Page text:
In this respect, it is also important to emphasize that finite source effects are expected to occur and possibly be observable in a large number of microlensing events due to FFPs. Indeed, the smaller the lens mass is (therefore the smaller ), the more likely it is that these events involve source star disk crossing. The plan of the paper is as follows: in Section 2 we have shown the finite source microlensing equation considering different source limb-darkening profiles. Our main results are presented and discussed in Section 3, and we have summarized the main conclusions of this work in Section 4.

2. Finite Source Effects in FFP Microlensing Events

In order to make realistic treatment of the microlensing event rate due to FFPs expected to be observable by the Euclid telescope, it is important to consider finite source effects in the microlensing event light curves. Each light curve is calculated therefore by the intensity-weighted magnification averaged over the source disk [14]. For example, under the simplified assumption of a uniform source brightness and using polar coordinates centered at the source center, the magnification of an event by a finite source can be expressed asor, in extended form, bywhere is the projected source radius in units of the Einstein radius , is the physical source size, represents the normalized separation between the lens and the center of the source star, and (the radial coordinate in units of the Einstein radius) and are polar coordinates of a point on the source star surface with respect to the source star center. and are the source-observer and lens-observer distance, respectively. Figure 1(a) shows the magnification curve of a selected microlensing event when the source is assumed to be point-like (continuous line) and when it is considered extended, with a uniform brightness profile (dashed line calculated by (3)). Inside the Einstein radius, the residuals between the two curves may be significant. Therefore, by measuring the residuals with respect to the point-like case, one can estimate the angular Einstein radius of the microlensing event which may allow constraining the lens physical parameters.

Figure 1: (a) Time variation of the amplification for a microlensing event when the source is assumed to be point-like (continuous line) and extended with a uniform brightness profile (dashed line). The event parameters are , , and hours. The duration of the lens transit over the source disk turns out to be hours, consistent with (1). (b) The residuals between the two curves as a function of time (in units of the Einstein time of the event).

To be more precise, the deviations with respect to the Paczynski (point-like) curve depend on the brightness profile throughout the source stellar disk. Various profiles have been proposed and discussed in the literature. The first attempts to describe the light intensity variation over the stellar disk, by a linear law [15], were done by Milne and many authors have used that approximation. However, with the advent of more recent stellar atmosphere models it was shown that this simple law was no longer convenient [1618]. Once it was accepted that the limb-darkening is not a linear phenomenon, alternative laws were proposed: quadratic [19], square root [20], and logarithmic [16] models. Indicating with the specific light intensity at the center of the stellar disk and with , , , , , , and the corresponding limb-darkening coefficients (LDCs), these models can be expressed by the following laws:with , where is the angle between the line of sight and the emergent intensity. One can therefore calculate the finite source microlensing event magnification. For example, assuming the linear model, one haswhere .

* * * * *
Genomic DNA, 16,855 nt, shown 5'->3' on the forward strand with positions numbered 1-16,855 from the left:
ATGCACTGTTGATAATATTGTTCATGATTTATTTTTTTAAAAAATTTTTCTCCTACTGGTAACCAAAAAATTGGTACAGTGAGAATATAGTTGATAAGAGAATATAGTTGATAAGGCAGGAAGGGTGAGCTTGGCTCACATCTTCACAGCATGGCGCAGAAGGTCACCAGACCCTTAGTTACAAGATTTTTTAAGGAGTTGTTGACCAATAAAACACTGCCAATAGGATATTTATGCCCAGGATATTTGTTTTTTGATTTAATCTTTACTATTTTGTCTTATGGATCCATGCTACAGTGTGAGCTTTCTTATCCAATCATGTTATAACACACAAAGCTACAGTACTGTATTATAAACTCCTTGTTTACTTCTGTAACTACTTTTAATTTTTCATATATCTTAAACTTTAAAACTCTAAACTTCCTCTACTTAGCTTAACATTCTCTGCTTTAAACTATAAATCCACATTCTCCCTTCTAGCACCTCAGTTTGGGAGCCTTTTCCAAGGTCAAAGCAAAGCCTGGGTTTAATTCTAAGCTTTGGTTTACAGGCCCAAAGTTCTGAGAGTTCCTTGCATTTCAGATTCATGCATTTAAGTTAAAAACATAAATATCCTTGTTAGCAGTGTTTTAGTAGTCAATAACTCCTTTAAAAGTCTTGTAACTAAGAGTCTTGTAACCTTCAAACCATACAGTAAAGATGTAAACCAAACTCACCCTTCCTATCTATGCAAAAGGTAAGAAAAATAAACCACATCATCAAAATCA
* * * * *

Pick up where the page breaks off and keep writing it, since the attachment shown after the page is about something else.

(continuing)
The limb-darkening coefficient gives the light intensity variation from the center of the disk up to its border. For the star disk is completely limb darkened while for the star disk is uniformly illuminated. In Figure 2, four light curves corresponding to the same microlensing event with and are shown: the Paczynski curve corresponding to a point-like source; the light curve for a source with uniform brightness calculated by (3) and two curves calculated by (8) corresponding to , . For increasing values, the limb-darkening effects also increase and the obtained light curve approaches closer to the Paczynski profile. As one can easily see, the impact of the exact source brightness profiles, that is, the dependence of the light curve on the LDCs, may be significant in microlensing observations.

Figure 2: (a) Time variation of the amplification for a microlensing event with and () in cases: standard (continuous line) uniform source (dot-dashed line) and linear law of LCDs for (dotted line) and (dashed line). Increasing enhances the limb-darkening effects and thus brings the finite source light curve closer to Paczynski formalism. (b) The residual curves between the Paczynski and the curves with finite source effect are shown. The time is given in units of the Einstein time of the event.

In addition to the four limb-darkening profiles above (4), (5), (6), and (7), more recently Claret (2000) has presented a new nonlinear limb-darkening model. Based on the Least-Squares Method (LSM), the obtained brightness profile is able to describe the light intensity distribution in the stellar disk much more accurately than any of the previous models [21]. This model is described byand depends on the four , , , and LDCs.

A relevant issue is if different microlensing curves induced by different limb-darkening profiles are distinguishable by Euclid teleskope. Let us consider a source star at the center of the galaxy with effective temperature and (i.e., similar to our sun). By Claret, 2000, we find the LDCs in the visible V band filter. As an example, in Figure 3 we plot the obtained microlensing light curves for a linear limb-darkening profile (with ) and in the case of a nonlinear profile (with , , , and ).